After the storm: How you can help the South rebuild
USA Today, 28 April 2011
World Vision's domestic relief team is preparing to deploy this Saturday morning from the Dallas area to Alabama and nearby states hardest-hit by last night's storms. They plan to work with local churches and other organizations to identify families with limited means, families left destitute, or people who may have difficulty accessing other assistance.

Conflict minerals

When I started at World Vision about 10 years ago, we were part of a multi-agency campaign trying to end the trade of diamonds that were mined in several West African countries. At the time, the trade of those diamonds was used to fund related civil wars going on in Sierra Leone and Liberia, as well as conflicts in Angola and the Democratic Republic of Congo.

"We’re all still alive"

Editor's note: Last night, I received the following email from Laura Reinhardt, who is in Alabama:

The man sitting next me on the plane looked out the window as we approached Birmingham, Alabama. He pointed out the path of destruction left by the April 27 tornadoes.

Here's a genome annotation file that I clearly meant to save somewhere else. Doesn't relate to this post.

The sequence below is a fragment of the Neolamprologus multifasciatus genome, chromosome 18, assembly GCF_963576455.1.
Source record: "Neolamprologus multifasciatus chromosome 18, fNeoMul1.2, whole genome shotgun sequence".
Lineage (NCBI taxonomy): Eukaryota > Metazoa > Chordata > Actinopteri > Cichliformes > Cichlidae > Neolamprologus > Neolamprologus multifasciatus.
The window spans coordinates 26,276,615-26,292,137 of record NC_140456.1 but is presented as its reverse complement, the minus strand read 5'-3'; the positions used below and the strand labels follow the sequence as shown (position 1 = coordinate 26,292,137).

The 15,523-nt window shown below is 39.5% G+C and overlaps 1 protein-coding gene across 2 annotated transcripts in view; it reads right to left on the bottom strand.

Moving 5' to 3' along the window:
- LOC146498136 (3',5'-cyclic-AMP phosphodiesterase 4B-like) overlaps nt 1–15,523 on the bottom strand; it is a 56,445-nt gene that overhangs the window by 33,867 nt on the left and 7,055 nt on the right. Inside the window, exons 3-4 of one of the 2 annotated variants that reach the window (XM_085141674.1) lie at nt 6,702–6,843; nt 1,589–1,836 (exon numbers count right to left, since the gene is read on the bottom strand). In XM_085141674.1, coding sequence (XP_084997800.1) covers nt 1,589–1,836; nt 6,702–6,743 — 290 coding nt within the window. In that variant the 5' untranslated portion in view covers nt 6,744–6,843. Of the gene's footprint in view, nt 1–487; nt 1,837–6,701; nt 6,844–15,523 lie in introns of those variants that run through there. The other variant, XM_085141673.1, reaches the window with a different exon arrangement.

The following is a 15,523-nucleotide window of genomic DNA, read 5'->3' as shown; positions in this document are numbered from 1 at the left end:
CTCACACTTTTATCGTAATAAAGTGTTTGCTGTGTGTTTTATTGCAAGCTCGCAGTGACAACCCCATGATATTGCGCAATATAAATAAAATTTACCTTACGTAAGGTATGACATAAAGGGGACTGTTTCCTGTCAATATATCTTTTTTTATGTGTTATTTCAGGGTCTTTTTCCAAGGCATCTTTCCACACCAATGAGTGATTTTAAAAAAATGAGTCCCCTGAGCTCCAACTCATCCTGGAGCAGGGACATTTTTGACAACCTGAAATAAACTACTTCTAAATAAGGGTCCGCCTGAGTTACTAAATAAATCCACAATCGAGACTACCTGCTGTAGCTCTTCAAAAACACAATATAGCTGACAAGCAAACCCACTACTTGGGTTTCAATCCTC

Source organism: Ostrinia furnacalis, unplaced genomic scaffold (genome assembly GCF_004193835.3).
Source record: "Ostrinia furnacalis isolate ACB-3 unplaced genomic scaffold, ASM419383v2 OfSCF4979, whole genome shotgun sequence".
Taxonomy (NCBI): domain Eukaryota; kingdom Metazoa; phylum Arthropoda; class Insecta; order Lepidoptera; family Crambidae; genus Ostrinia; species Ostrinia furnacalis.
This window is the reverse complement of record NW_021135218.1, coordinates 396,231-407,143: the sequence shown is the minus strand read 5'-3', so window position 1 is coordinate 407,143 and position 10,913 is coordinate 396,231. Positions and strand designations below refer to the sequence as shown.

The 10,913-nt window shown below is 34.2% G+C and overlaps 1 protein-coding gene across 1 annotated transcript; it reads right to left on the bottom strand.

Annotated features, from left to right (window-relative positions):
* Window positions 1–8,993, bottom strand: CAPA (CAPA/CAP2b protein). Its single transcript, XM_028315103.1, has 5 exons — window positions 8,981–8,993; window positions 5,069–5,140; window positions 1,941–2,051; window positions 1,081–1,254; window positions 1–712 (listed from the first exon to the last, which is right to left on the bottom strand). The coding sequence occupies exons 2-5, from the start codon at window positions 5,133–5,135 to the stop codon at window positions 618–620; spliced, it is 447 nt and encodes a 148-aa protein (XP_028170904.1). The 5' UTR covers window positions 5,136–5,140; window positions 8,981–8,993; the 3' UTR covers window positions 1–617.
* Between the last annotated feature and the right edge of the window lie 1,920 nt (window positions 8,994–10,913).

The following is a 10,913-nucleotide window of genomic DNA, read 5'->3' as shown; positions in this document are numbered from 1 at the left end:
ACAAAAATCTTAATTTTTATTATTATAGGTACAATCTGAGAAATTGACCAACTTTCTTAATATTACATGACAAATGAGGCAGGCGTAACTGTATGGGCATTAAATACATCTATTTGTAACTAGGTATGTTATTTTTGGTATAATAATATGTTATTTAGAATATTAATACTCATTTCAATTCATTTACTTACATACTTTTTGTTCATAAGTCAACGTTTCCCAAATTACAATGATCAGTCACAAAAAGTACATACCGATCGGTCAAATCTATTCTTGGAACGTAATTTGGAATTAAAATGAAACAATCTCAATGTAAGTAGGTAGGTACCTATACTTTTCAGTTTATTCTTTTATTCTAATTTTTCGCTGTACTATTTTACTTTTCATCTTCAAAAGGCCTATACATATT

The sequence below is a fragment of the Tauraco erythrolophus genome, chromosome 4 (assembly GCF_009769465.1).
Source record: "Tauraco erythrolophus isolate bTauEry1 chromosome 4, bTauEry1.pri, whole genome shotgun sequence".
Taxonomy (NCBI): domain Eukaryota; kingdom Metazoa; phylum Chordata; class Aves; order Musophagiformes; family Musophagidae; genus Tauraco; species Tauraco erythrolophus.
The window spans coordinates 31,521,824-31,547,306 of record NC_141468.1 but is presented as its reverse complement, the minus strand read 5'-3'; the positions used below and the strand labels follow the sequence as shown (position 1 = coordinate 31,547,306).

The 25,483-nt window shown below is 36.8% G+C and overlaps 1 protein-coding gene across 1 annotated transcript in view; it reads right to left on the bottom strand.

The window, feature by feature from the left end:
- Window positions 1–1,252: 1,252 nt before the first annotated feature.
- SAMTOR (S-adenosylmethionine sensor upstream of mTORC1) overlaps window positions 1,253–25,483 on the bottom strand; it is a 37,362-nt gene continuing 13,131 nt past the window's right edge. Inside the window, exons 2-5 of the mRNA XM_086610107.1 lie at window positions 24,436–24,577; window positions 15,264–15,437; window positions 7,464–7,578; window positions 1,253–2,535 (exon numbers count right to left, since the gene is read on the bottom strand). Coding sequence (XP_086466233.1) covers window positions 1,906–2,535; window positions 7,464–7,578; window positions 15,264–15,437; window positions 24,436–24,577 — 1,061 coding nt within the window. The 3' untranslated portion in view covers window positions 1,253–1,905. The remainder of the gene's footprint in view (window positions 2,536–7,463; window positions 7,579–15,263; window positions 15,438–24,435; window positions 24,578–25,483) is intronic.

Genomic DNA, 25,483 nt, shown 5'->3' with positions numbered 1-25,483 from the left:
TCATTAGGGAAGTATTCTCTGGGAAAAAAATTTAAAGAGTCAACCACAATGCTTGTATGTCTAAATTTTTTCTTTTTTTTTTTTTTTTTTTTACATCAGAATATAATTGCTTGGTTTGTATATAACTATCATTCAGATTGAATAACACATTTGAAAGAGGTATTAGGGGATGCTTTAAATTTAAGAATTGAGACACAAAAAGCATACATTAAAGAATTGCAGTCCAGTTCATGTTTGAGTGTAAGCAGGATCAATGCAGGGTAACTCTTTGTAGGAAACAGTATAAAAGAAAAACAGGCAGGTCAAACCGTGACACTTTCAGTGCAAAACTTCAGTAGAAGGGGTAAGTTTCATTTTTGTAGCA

“That’s the spookiest thing I ever saw,” he said. “It’s like someone took a giant vacuum cleaner to the earth.”

[caption id="attachment_4477" align="aligncenter" width="456" caption="An aerial view of Tuscaloosa showing just how wide-spread the tornado damage is. © 2011 Laura Reinhardt/WV"][/caption]

Seeing it from the air and being kind of awed by nature’s power is one thing, but getting on the ground and seeing tin roofs curled up like ribbon, walls ripped away to reveal the inside of someone’s life, and then meeting people like 10-year-old Morgan Adams makes it all much more personal.

Morgan came to the house while I was interviewing his neighbor Connie McDonald. He told me about neighbors down the street who were worse off than they were. He’d been helping them to clean up the debris.

[caption id="attachment_4474" align="aligncenter" width="456" caption="A fallen tree on the family's old Volkswagon Beetle, the car Morgan hoped to have one day. © 2011 Laura Reinhardt/WV"][/caption]

We walked outside to look at the tree the tornado had knocked over through the roof of his family’s kitchen. He said to me: “You coming down here doesn’t bother me, but people who just drive by and almost get in a wreck staring at us, that bothers me."